I discovered this twisted underpurlin. Due to the twisting, the beam is sitting on the edge of the strut. I don't want the purlin to deform further, thereby falling down from the strut.

Question: Does this needs to be resolved and how? I am thinking about a heavy square tube, connecting the underpurling with the strut, affixed with 10mm screws?


  • The beam (larch) is about ~20cm wide.
  • The strut is about a meter high and sits on a horizontal post, the post rests on the concrete deck slab (do I have the right terminology here?).
  • The carpenters didn't made a elaborate joint, but only drove a nail askew up. (May they burn in perdition).
  • The strut has no support that prevents tilting.
  • The structure is about 30 years old.
  • I am not aware of water intrusion or similar damages.
  • Location is in Italy, so I am not bound by US building codes, but still interested in expertise from all the world.
  • The roof beam is in fact two roof beams. The second beam is starting over there. I was told that is common here. The roof beams are supposed to be fixed to the horizontal beam with nails or screws.
  • The lower right beam isn't in danger of droping. It rests on a brick wall for the entire length, except for the last 40-50cm on both ends.
  • The roof beams are doubled. There is another roof beam above the visible horizontal boards. Those two beams are connected with nails. Over the second beam there is a final layer of boards. The space in between is filled with insulation material. I strongly hope that the second layer of beams are overlapping with the lower layer, but have no means of verifing.

Detail enter image description here Wide angle shot enter image description here


1 Answer 1


Thanks for clarifying that we are looking at two separate beams landing on the twisting underpurlin. I find the very small/short bearing of the lower/right beam on the twisting underpurlin concerning. I would consider adding additional reinforcement beyond what I mention below, to keep the lower right beam from dropping in the event of further rotation or movement walking that small surface right off the edge of the underpurlin (or just to a small enough area that it crushes.)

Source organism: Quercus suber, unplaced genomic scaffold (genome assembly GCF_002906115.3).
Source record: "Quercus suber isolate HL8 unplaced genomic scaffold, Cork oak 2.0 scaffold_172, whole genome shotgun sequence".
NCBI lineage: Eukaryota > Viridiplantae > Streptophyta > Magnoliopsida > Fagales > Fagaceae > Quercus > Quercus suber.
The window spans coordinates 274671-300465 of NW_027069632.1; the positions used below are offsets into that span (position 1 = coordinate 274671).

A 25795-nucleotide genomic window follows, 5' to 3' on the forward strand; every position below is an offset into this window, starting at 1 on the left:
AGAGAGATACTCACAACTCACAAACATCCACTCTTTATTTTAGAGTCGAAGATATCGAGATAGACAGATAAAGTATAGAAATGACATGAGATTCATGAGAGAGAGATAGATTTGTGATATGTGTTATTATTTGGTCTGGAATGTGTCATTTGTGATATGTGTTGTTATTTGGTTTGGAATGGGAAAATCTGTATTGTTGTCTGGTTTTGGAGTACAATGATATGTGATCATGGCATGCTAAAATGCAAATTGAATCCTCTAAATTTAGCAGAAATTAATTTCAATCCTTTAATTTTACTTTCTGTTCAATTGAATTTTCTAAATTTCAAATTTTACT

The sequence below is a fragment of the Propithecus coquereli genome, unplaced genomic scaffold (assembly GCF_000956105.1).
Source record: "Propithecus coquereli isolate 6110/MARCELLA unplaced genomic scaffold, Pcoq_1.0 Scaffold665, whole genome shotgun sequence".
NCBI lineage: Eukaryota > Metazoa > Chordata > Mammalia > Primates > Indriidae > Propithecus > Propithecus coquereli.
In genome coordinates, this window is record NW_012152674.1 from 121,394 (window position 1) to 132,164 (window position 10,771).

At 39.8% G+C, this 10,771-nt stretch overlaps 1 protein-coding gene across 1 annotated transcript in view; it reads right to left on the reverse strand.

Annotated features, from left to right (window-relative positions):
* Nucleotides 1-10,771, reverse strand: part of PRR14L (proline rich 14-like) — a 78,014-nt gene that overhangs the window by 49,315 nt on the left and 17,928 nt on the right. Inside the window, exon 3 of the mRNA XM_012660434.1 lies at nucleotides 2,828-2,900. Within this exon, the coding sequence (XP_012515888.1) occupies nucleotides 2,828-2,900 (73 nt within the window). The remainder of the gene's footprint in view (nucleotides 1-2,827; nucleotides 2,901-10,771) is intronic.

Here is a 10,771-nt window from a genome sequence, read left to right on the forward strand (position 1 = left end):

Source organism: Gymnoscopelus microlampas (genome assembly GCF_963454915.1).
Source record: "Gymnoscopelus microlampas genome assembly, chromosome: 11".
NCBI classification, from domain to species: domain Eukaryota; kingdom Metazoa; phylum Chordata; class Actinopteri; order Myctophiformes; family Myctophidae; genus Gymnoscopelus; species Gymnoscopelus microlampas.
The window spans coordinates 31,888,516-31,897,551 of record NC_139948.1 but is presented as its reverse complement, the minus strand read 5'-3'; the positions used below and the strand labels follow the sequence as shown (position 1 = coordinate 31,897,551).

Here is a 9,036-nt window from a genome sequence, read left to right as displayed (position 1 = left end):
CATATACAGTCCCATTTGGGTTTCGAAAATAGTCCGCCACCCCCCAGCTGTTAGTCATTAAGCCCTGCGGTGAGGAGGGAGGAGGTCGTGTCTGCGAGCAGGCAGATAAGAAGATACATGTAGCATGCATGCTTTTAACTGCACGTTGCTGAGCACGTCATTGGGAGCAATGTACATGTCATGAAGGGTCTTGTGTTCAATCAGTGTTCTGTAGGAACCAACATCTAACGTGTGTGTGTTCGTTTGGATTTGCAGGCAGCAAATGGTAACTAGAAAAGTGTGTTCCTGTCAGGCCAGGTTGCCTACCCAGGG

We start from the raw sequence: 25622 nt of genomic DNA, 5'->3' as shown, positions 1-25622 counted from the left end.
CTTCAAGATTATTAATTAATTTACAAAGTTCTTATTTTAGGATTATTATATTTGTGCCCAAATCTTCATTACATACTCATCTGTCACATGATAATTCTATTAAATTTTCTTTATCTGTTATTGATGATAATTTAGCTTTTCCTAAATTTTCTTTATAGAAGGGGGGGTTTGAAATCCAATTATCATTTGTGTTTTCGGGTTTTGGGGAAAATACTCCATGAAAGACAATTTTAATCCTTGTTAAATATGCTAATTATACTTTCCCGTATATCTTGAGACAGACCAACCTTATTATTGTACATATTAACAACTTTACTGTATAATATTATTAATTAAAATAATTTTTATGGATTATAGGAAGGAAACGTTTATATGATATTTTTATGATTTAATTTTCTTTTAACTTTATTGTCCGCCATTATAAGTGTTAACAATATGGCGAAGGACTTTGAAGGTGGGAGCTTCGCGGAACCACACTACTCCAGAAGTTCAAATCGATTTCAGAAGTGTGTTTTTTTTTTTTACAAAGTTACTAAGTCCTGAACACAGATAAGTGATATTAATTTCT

enter image description here

To restrain from further movement, strapping the face of the underpurlin to the face of the post with nail-attached steel reinforcements should work. Steel is strong in tension, and it should keep the two together and restrict further movement.

More extensive rebuilding could also be attempted, though that's also getting quickly into "hire an engineer to design the remediation plan" territory, while strapping the thing so it does not get worse is basic.

  • Reminds me of a poorly done post-and-beam construction, with inadequate fastening between the members.
    – SteveSh
    Sep 25, 2022 at 23:10
  • Is filling the space with a wedge a good idea?
    – RedSonja
    Sep 26, 2022 at 7:29

Your Answer

By clicking “Post Your Answer”, you agree to our terms of service and acknowledge you have read our privacy policy.

Not the answer you're looking for? Browse other questions tagged or ask your own question.